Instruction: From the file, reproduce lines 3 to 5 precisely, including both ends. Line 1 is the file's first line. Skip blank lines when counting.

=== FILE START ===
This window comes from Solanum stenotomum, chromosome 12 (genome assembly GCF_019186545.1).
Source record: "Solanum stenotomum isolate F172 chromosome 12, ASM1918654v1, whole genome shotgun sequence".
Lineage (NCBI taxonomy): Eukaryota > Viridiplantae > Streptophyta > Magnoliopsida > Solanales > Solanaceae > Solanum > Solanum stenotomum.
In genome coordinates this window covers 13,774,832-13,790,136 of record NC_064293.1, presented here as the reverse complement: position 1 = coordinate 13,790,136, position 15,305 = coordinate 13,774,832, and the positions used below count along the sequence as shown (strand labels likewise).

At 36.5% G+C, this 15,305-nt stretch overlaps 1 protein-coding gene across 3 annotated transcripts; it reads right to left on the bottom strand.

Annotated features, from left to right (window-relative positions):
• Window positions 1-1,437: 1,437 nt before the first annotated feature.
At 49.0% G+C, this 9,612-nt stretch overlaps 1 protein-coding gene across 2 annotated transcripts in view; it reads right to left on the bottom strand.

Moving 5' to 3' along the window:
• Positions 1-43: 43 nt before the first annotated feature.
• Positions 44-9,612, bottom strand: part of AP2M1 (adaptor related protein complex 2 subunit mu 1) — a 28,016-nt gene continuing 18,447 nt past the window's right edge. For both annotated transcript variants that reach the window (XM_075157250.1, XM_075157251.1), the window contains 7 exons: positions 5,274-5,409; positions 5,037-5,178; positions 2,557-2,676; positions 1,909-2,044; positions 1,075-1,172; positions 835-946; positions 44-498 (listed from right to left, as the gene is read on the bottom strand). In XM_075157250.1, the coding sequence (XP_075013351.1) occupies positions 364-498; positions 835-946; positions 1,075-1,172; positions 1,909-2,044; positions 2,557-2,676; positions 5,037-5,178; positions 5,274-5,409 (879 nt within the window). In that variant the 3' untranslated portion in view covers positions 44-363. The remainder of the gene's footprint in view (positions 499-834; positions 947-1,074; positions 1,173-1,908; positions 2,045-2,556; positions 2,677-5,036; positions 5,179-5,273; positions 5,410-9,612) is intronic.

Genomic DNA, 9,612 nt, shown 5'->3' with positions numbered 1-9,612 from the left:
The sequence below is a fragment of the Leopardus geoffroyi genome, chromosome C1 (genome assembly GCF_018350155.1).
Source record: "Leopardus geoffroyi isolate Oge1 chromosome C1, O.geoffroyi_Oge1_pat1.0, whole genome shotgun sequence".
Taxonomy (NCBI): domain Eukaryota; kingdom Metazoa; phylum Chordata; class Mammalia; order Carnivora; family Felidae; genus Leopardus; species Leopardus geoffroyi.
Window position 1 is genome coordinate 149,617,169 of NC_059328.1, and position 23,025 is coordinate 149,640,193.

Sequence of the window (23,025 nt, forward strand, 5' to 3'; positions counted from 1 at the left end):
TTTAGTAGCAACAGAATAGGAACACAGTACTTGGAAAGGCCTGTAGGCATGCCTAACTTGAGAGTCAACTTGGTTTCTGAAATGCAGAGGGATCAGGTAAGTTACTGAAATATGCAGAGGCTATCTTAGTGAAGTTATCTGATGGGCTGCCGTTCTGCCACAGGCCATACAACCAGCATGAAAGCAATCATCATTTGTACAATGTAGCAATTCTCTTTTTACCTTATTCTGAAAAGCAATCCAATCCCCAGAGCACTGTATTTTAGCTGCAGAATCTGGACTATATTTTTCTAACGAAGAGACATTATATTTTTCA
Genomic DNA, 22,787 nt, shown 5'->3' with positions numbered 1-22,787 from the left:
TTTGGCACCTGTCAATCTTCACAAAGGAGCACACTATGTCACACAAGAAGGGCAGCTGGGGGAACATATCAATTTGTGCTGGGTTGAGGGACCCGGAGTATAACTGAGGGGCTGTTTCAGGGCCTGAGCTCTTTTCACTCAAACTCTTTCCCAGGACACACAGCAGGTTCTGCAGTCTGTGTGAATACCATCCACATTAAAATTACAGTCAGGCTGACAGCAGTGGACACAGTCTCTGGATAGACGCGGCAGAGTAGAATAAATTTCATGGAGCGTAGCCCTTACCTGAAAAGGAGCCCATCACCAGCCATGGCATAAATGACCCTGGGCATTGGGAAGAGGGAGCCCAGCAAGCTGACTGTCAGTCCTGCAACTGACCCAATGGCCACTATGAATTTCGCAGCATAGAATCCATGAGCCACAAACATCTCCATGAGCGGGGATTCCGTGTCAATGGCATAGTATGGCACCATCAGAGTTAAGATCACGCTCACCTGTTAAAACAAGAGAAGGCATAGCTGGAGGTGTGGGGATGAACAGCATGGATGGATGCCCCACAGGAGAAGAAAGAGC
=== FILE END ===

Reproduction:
Lineage (NCBI taxonomy): Eukaryota > Viridiplantae > Streptophyta > Magnoliopsida > Solanales > Solanaceae > Solanum > Solanum stenotomum.
In genome coordinates this window covers 13,774,832-13,790,136 of record NC_064293.1, presented here as the reverse complement: position 1 = coordinate 13,790,136, position 15,305 = coordinate 13,774,832, and the positions used below count along the sequence as shown (strand labels likewise).

At 36.5% G+C, this 15,305-nt stretch overlaps 1 protein-coding gene across 3 annotated transcripts; it reads right to left on the bottom strand.